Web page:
When I started working at Red Hat my first job was contribution to integration tests of one web
application. The tests are written Python and the repository has both
requirements.txt. But why?
Python and many other interpreted languages such as Ruby and JS require a prepared environment to
run some code. This environment should have all dependencies installed with correct versions. In
Python we use
requirements.txt file for describing such environment. It's just a text file with
package names and versions. e.g.:
pip we can recreate this environment in any other place. It makes a lot of sense when
we deploy a Python application.
But what about dependencies of dependencies? Python code is distributed via packages. A Python
package is a directory that follows a certain file structure and has
setup.py file that is a
build script for
setuptools. If your package uses other packages you can specify them in
import setuptools with open("README.md", "r", encoding="utf-8") as fh: long_description = fh.read() setuptools.setup( name="example-pkg-YOUR-USERNAME-HERE", # Replace with your own username version="0.0.1", author="Example Author", author_email="email@example.com", description="A small example package", long_description=long_description, long_description_content_type="text/markdown", url="https://github.com/pypa/sampleproject", install_requires=["pytest>6.0.0", "django"] packages=setuptools.find_packages(), classifiers=[ "Programming Language :: Python :: 3", "License :: OSI Approved :: MIT License", "Operating System :: OS Independent", ], python_requires='>=3.6', )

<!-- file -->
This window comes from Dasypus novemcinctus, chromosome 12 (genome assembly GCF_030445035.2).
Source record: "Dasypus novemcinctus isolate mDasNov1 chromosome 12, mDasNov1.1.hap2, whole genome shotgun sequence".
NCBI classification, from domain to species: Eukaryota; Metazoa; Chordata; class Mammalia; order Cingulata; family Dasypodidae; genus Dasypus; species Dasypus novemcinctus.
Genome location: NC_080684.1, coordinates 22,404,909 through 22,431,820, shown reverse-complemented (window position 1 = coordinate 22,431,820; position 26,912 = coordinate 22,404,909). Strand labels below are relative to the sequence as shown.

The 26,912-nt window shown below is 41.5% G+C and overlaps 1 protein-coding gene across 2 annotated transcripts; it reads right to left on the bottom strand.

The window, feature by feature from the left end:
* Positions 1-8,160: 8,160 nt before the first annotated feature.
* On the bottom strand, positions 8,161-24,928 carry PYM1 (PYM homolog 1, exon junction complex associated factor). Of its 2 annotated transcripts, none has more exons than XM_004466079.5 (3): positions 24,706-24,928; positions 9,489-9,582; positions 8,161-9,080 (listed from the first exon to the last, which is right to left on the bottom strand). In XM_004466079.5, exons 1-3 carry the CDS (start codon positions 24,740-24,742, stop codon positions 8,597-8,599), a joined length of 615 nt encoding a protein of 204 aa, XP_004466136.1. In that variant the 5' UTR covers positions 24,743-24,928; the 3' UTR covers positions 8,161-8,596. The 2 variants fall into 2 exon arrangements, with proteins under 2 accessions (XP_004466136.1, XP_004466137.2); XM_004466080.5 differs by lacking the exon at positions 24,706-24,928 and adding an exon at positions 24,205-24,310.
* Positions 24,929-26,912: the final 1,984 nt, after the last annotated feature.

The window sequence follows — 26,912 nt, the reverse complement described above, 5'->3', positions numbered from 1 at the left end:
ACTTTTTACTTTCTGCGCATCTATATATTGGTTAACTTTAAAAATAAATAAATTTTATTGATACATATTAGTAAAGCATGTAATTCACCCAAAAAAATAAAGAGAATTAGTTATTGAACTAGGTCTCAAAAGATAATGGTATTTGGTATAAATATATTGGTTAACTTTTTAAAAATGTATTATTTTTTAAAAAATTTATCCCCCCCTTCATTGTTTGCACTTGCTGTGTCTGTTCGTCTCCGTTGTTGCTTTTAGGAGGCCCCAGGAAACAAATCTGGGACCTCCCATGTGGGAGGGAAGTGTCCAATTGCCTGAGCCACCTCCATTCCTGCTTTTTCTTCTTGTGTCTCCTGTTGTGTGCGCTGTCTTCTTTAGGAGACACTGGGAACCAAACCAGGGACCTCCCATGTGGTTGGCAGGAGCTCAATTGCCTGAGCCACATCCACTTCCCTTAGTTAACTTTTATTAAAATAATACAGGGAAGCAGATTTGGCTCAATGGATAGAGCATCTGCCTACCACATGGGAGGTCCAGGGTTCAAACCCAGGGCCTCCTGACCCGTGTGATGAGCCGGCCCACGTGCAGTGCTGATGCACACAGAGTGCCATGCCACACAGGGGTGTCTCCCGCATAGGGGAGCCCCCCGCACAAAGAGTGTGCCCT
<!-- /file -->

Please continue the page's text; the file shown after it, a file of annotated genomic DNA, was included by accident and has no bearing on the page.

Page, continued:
Applications vs packages
So we now know packages need only
setup.py in order to specify dependencies.
Application and standalone scripts need only
requirements.txt for reproducing an environment.
Things get more complicated when your package is an application as well.
setuptools can generate
a python script that can be placed in
$PATH. It can call some entry point function in your
package. During the deployment we would like to have a reproducible environment and as I told
requirements.txt is what we need to use to recreate such environments.
Let me consider the case that I started the post with.
pytest is the best choice for developing
tests on any level: unit, functional and integration. The integration tests I worked on are really
huge. In order to manage the complexity we created some abstractions to interact with the web
application we want to test. These abstractions are organized as a package. In the tests we import
that package and in fact we test its code. Let me provide a simplified directory structure:
mypkg/ __init__.py app.py view.py tests/ test_app.py test_view.py setup.py requirements.txt
Interesting thing here is that our tests is the application :) And for deploying our application
in CI we need to recreate the environment and that's why we have both
requirements.txt in one repository. Of course nothing prevents you to divide the tests and the
package in different repositories but I think it would be inconvenient.